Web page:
A Risk in Working with Foreign Manufacturers
If your company is in the business of buying and reselling building products, including doors and windows or components, manufactured by an offshore entity, what happens if a lawsuit is brought relating to those products? As a “seller,” your company is a serious target. “But, we did not make it, we just resold it” is not an adequate defense.
Companies need to understand that the mere fact that a foreign manufacturer sells to U.S. distributors or dealers for resale may not be sufficient to establish jurisdiction over that foreign entity in the event of a lawsuit. That would mean that the re-seller is left with the liability. The basic question is what does a foreign manufacturer have to do with respect to its sales in order to come under the jurisdiction of a U.S. court in the event of a product claim.
In a recent U.S. Supreme Court opinion, a British manufacturer was held not subject to jurisdiction in New Jersey state court because its overall business activity did not amount to “purposefully targeting” sale of its products to New Jersey. Of course, it sold the machine and knew where it was going, but that is not enough. (A man apparently lost four fingers in connection with operation of the machine.) The court's analysis focused on whether the manufacturer itself took action to promote the machine's sale in New Jersey. Selling its machinery to an independent U.S. distributor, which then sold one of the machines to a New Jersey business, was not sufficient to place the British company under the jurisdiction of the New Jersey court.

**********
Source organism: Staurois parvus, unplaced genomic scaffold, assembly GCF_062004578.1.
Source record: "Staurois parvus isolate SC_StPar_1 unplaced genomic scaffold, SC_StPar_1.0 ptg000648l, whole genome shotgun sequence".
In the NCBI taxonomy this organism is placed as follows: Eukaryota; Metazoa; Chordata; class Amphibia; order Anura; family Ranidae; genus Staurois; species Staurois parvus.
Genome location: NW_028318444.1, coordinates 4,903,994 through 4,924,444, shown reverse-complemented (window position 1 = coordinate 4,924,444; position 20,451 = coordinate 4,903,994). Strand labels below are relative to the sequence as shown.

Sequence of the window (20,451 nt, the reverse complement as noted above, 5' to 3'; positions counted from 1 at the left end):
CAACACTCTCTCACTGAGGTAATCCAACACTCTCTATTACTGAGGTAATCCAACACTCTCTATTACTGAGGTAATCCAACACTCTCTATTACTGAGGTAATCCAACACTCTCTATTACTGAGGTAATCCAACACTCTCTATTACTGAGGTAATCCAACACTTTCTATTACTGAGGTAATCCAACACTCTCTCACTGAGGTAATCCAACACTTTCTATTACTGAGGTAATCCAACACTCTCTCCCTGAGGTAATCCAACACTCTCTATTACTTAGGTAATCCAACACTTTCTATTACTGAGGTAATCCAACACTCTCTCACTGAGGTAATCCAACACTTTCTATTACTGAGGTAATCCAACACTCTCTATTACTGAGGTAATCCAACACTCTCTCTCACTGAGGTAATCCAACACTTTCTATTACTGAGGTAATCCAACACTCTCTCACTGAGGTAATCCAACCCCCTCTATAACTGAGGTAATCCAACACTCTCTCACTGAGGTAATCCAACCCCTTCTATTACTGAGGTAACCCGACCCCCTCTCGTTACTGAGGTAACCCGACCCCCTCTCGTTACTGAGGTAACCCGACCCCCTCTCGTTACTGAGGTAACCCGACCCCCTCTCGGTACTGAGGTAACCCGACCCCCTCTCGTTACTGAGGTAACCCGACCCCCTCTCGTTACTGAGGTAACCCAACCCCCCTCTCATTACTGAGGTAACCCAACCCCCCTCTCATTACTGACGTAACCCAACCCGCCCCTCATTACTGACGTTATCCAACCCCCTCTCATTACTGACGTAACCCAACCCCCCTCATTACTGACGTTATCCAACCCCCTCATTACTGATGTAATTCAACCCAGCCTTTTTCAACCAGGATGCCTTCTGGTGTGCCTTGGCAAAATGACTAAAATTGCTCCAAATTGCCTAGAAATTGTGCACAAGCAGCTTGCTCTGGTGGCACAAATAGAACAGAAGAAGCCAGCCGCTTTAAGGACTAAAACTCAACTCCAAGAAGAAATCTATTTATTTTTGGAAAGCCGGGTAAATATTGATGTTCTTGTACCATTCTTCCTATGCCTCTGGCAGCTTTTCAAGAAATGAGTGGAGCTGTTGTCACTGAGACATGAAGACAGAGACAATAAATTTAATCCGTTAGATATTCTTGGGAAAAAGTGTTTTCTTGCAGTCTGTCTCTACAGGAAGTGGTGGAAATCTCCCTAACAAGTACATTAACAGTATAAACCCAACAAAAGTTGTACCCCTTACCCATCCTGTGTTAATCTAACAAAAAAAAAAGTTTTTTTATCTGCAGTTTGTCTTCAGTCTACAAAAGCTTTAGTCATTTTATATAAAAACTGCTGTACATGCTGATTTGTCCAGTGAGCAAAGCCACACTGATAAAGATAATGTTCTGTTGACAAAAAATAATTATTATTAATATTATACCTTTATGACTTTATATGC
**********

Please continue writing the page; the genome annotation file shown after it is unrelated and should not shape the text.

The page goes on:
What does this mean for the domestic distributor or seller? If a foreign manufacturer is unavailable due to lack of personal jurisdiction in court, then the party bringing suit will likely target the distributor or seller in attempt to obtain recourse. Our point is to caution window and door manufacturers, distributors and dealers to understand that the existence of a purchase and sale agreement between U.S. distributor and a foreign manufacturer may not be enough to enable that foreign manufacturer to be brought in to a subsequent product claim. While typically the manufacturer is a plaintiff’s target in this scenario, if the primary target is unreachable, then a plaintiff will turn to bear down upon the secondary target as an alternative source of recovery.
So what can the domestic distributor or seller do to prevent a situation like that in New Jersey? Supply chain control. Know where the products your company sells and the component parts in those products originate. If a foreign entity has only limited, sporadic contacts and does not undertake any marketing or advertising targeted to states where your company does business, then recognize the risk.
Your only realistic chance to take some control of this risk is at the time of purchase. It may be possible to include a provision in the terms and conditions of sale sufficient to form a basis to establish jurisdiction over the foreign manufacturer. While you’re at it, shoot for an indemnity provision. Your best chance for control is before you have paid.